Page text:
• Comment

Fourth-place candidate asks for recount of city election

Posted: October 7, 2013 - 1:07pm  |  Updated: October 8, 2013 - 9:04am

Even though he finished 255 votes behind Bryan Zak, the second-place candidate in the Homer City Council election, Justin Arnold last Friday filed an application asking for a hand recount of the Oct. 1 city election. Zak, a two-term incumbent council member, won re-election last week when the Canvass Board counted absentee and other ballots, giving Zak an 11-vote lead over Corbin Arno. Arno had a four-vote lead on election day, but Zak finished with 547 votes to Arno’s 536 votes. VanDyke was the top vote-getter with 651 votes in the two-seat election. Arnold finished fourth with 292 votes.

“It’s a very close election between Corbin and Bryan Zak,” Arnold said as to why he asked for a recount. “It would be beneficial to the entire community.”

Arnold also organized the initiative to repeal the ban on retailers providing onion-skin thin plastic bags to customers. That repeal won by 661 to 519 votes. Arnold said he had talked to Arno about the recount, but did it on his own. He asked the city to provide notice of the recount to him and Arno.

Homer City Clerk Jo Johnson said the recount will start at 1 p.m. Tuesday in the Cowles Council Chambers, City Hall. It is a public meeting and open to anyone. The city council will certify the election at its regular meeting starting at 6 p.m. Monday.

Homer city code follows the same procedures set out in state law for requesting a recount. Under Alaska statutes, a defeated candidate or 10 qualified voters who believe there has been a mistake made by an election official can file an application for a recount. If the difference is 20 votes or less, then the city pays for the recount, which includes the cost of paying election officials and city workers.

In addition to a hand recount, Arnold asked that ballots be placed in Homer Police custody. The ballots are now in the Homer City Hall vault, Johnson said. Those issues are not addressed in state statutes.

“I’ve never really trusted the idea of putting all our trust in a fallible machine made by man,” Arnold said in asking for a hand recount.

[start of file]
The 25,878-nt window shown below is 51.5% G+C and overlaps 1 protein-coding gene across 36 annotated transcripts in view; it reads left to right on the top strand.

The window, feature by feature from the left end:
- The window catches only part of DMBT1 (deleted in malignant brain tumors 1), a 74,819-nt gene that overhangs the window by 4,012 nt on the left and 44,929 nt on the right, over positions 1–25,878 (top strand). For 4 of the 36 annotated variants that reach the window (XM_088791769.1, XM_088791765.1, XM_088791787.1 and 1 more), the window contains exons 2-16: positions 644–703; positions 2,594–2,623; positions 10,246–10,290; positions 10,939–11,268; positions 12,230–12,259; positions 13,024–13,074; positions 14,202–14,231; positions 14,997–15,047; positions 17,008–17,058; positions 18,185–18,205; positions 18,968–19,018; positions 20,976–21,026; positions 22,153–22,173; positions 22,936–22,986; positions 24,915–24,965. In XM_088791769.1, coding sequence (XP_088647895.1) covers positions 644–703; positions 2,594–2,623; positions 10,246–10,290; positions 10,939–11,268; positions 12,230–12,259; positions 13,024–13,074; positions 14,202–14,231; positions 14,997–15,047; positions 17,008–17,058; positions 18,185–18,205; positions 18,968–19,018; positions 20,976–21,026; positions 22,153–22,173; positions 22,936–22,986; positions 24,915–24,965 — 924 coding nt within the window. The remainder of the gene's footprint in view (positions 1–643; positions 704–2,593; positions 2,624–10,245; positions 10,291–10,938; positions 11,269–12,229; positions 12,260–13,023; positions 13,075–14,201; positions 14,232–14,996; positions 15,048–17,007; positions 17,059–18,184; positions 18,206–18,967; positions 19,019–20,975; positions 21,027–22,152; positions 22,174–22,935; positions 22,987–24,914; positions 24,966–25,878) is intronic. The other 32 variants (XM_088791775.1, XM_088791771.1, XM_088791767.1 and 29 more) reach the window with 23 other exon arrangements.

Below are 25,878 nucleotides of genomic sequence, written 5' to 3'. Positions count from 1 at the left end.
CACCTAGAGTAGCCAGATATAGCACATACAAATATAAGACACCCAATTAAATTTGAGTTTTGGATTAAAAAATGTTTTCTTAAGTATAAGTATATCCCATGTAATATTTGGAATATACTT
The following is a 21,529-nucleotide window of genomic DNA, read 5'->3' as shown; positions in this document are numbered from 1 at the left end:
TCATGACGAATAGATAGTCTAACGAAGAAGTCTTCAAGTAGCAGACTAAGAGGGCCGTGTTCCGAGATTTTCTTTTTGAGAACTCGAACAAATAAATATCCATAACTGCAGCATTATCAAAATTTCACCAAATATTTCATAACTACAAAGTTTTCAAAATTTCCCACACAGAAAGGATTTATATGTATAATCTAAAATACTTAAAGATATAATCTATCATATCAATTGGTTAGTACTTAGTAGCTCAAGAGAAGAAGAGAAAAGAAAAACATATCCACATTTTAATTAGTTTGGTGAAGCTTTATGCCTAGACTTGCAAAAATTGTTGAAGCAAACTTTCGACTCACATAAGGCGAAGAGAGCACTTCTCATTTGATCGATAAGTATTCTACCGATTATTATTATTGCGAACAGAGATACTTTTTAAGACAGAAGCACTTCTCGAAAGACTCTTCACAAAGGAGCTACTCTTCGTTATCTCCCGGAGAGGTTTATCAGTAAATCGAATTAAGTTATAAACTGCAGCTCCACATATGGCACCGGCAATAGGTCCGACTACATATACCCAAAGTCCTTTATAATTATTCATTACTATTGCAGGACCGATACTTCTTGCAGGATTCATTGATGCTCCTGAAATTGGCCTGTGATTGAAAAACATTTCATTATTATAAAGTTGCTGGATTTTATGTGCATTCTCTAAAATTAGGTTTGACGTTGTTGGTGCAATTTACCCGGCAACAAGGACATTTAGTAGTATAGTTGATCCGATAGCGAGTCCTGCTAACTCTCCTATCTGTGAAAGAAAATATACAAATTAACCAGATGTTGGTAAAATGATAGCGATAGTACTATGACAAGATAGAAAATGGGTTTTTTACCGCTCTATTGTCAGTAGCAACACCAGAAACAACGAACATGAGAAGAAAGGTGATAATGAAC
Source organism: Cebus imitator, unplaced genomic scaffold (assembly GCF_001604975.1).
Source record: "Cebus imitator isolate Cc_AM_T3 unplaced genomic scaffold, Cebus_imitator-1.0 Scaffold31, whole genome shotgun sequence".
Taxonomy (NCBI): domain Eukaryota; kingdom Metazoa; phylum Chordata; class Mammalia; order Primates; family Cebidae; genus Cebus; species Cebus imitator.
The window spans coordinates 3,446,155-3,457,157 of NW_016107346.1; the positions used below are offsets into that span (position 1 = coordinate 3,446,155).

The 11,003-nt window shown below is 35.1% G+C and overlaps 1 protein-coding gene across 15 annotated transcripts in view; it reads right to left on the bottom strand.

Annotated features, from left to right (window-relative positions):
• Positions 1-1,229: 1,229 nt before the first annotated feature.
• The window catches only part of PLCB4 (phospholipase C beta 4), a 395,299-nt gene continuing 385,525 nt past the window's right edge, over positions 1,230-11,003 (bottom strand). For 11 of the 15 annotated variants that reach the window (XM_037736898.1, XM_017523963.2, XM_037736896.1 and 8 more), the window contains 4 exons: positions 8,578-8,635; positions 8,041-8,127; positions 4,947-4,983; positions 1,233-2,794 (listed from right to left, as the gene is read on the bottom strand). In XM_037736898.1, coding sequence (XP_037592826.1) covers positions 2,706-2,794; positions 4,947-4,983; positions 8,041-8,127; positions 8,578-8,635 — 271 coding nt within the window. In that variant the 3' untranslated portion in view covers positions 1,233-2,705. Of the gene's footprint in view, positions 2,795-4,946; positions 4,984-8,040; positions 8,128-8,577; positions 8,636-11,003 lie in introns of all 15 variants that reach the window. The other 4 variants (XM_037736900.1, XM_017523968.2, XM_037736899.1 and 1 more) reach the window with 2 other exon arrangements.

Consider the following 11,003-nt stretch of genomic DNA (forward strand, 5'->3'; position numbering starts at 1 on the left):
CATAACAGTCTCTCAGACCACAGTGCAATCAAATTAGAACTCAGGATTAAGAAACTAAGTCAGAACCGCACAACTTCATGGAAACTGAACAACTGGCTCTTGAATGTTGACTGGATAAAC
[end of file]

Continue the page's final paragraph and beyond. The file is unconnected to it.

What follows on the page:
After consulting with city attorney Thomas Klinkner, Johnson said those requests will be denied. The city will keep custody of the ballots in the vault and not do a hand recount.

A human recount wouldn’t necessarily be more accurate. For example, at the Canvass Board meeting last Friday when election officials hand-tallied 10 faxed or emailed ballots, there had been an initial discrepancy in the count when votes were read aloud and one official mistakenly heard “Arno” for “Arnold.”

All other ballots were run through the city’s AccuVote machines. AccuVote is a brand name for a voting machine made by Premier/Diebold that counts paper ballots where voters fill in bubbles next to the selected candidate or referendum choice.

“That’s what we have the AccuVote units for,” Johnson said of not doing a hand count. “That’s why we pay to have the cards programmed.”

Before counting actual ballots, the AccuVote machine is programmed for each election, and dummy ballots with various scenarios — say, voting for three candidates in a two-seat race — are run to test the machines.

The cost of a recount shouldn’t be too high, Arnold said.

“I don’t think it’s going to be any large amount of money considering the things they spend money on, like $20,000 to work on a trail they don’t even have the property for,” Arnold said.

Johnson said this is the first recount she knows of in the past 10 years.